KHTML reconsidered

I’ve thought about it a little and I’ve decided that Apple using KHTML for Safari is a good idea. Gecko is gradually gaining relatively widespread use1 but until Safari, KHMTL was only used in one place: in Konqueror on *nix. Even if Apple continues shipping IE with OS X, they’re obviously going to be pushing people towards Safari. This means that we should start seeing a decent number of people using it in the near future.

Hopefully this will start a small scale browser war between KHTML and Gecko, only instead of focusing on adding features the way the Netscape v. IE war did, it will focus on speed, security, and standards compliance. This will force both of them to improve. With any luck, they’ll make enough noise in the process to attract the attention of some IE users.

Not that I think IE is going to lose its dominance any time soon, but I think a nice balance could be found with IE around 70% while the remaining 30% is split between KHTML and Gecko.2 Ideally, this will steer MS towards working on some of the above three areas themselves. The end result will be better for everyone, especially once web designers start writing their code in accordance with the W3C standards instead of designing for IE specifically.

1. Gecko is used in Mozilla, Netscape 6 and above, Chimera, Phoenix, Galeon, K-Meleon, and god knows what else.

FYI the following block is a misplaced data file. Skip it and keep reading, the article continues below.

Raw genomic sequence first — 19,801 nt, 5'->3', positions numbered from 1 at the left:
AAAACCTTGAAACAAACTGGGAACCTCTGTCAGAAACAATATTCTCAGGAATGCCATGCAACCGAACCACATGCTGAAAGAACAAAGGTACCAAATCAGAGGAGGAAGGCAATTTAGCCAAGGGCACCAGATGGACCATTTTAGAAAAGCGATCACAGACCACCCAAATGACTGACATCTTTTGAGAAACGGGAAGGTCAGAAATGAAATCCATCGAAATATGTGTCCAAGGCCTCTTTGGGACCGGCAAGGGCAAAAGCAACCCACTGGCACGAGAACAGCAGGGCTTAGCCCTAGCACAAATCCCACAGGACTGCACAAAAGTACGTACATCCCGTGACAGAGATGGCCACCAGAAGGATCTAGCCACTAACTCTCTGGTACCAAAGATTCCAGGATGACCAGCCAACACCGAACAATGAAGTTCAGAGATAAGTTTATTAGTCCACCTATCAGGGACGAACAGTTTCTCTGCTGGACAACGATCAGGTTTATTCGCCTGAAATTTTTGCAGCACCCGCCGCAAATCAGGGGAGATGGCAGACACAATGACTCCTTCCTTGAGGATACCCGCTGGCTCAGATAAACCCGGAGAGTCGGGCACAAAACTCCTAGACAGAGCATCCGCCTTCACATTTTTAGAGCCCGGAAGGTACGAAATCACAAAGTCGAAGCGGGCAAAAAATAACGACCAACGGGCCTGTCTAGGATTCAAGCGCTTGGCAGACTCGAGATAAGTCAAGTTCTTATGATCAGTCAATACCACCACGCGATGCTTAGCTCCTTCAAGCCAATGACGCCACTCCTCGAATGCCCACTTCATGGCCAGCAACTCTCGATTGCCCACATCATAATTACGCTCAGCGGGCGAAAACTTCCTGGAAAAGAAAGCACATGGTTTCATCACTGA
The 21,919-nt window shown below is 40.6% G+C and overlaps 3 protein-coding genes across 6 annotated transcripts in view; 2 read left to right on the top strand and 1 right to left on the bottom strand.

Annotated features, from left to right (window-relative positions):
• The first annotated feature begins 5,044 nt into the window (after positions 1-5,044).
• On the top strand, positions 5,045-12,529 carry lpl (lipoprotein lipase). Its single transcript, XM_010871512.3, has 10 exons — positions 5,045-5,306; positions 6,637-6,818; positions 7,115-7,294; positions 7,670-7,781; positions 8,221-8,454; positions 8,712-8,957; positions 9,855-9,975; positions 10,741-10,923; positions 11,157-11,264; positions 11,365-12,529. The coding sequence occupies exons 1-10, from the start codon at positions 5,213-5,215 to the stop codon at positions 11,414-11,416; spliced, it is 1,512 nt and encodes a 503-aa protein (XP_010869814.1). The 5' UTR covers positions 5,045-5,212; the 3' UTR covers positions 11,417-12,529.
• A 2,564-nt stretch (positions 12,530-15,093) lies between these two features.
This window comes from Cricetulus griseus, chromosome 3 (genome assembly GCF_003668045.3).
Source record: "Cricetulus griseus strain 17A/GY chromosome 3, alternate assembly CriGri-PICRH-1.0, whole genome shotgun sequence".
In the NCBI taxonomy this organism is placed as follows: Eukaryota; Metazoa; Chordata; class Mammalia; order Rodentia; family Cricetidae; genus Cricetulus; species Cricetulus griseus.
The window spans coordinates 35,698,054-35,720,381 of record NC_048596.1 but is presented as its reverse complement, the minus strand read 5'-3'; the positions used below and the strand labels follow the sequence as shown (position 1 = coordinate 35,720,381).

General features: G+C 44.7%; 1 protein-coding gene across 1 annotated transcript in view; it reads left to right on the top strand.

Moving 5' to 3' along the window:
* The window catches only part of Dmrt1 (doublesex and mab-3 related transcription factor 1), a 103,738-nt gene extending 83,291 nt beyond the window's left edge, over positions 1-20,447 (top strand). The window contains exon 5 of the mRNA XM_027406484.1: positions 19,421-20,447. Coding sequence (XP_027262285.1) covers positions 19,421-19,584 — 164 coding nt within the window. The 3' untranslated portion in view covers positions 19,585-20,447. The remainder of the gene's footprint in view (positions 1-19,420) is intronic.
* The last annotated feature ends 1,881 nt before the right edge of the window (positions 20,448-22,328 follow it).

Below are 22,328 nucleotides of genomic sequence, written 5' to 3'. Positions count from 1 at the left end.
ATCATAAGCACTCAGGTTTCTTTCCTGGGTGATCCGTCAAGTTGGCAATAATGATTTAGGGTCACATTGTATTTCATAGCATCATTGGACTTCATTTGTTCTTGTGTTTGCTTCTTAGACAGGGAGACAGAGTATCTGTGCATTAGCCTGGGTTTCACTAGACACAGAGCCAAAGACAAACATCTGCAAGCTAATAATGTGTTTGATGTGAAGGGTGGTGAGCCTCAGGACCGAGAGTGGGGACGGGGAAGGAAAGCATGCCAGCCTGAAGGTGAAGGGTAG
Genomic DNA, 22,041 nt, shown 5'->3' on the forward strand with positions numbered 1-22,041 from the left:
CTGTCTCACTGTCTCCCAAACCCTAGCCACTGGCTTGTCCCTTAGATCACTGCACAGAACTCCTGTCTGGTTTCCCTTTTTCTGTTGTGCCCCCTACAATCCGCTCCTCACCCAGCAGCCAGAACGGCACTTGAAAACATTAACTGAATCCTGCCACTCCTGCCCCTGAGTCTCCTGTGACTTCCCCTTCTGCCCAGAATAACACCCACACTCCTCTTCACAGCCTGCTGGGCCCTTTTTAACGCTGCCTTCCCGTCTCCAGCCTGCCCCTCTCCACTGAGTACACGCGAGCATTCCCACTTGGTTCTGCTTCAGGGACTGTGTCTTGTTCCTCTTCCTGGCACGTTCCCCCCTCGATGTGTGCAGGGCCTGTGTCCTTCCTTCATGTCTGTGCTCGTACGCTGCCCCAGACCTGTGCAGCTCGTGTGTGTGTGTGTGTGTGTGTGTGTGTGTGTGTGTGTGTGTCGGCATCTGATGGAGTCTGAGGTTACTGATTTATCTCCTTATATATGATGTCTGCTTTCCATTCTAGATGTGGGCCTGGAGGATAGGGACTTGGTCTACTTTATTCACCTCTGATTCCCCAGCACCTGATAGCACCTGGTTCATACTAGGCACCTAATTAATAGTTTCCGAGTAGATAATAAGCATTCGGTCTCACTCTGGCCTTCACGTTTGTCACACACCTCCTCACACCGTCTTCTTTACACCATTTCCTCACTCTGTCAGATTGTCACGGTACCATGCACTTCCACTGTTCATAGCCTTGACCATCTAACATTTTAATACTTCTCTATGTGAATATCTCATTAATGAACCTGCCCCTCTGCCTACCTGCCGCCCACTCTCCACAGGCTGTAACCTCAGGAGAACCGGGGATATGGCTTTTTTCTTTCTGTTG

2. Incidentally, I’d like to see the desktop OS market split along similar lines: I’d be ok with Windows keeping as much as 70% if the other 30% were split between OS X, *nix, etc.


kscaldef says:

Chimera doesn’t like me, so I’m hopeful that Safari will serve me as a lightweight browser. But…. first impressions are iffy.

The bookmark management is nice, but it sucks to have to switch to the bookmark view to go to one. I think I’m going to have to put all my bookmarks in a folder on the bookmark bar to make it tolerable.

Brushed metal look… not so keen on it. It’s clear that Apple’s claim that brushed metal is for apps that mimic personal digital devices is bollocks and they really just intend it as a branding tool for all their apps.

Must… have… tabbed… browsing….

Also, I can’t figure out how to import my Mozilla bookmarks. A saleguy at the Apple Store suggested that I could just drag the file to the Safari bookmarks window, but that just resulted in a bookmark to that file. It’s hard to believe that the XML format was just too tough for them to figure out how to parse. I’m assuming that they just don’t see Mozilla/Chimera users as the primary base of people they want to switch.

kchrist says:

Brushed metal look… not so keen on it.

I just read something about changing that. Try it out if you’ve got Apple dev tools installed:

I’m assuming that they just don’t see Mozilla/Chimera users as the primary base of people they want to switch.

You’re probably right. I’m guessing this is being aimed at the people who will use whatever browser is installed by default (ie, IE users).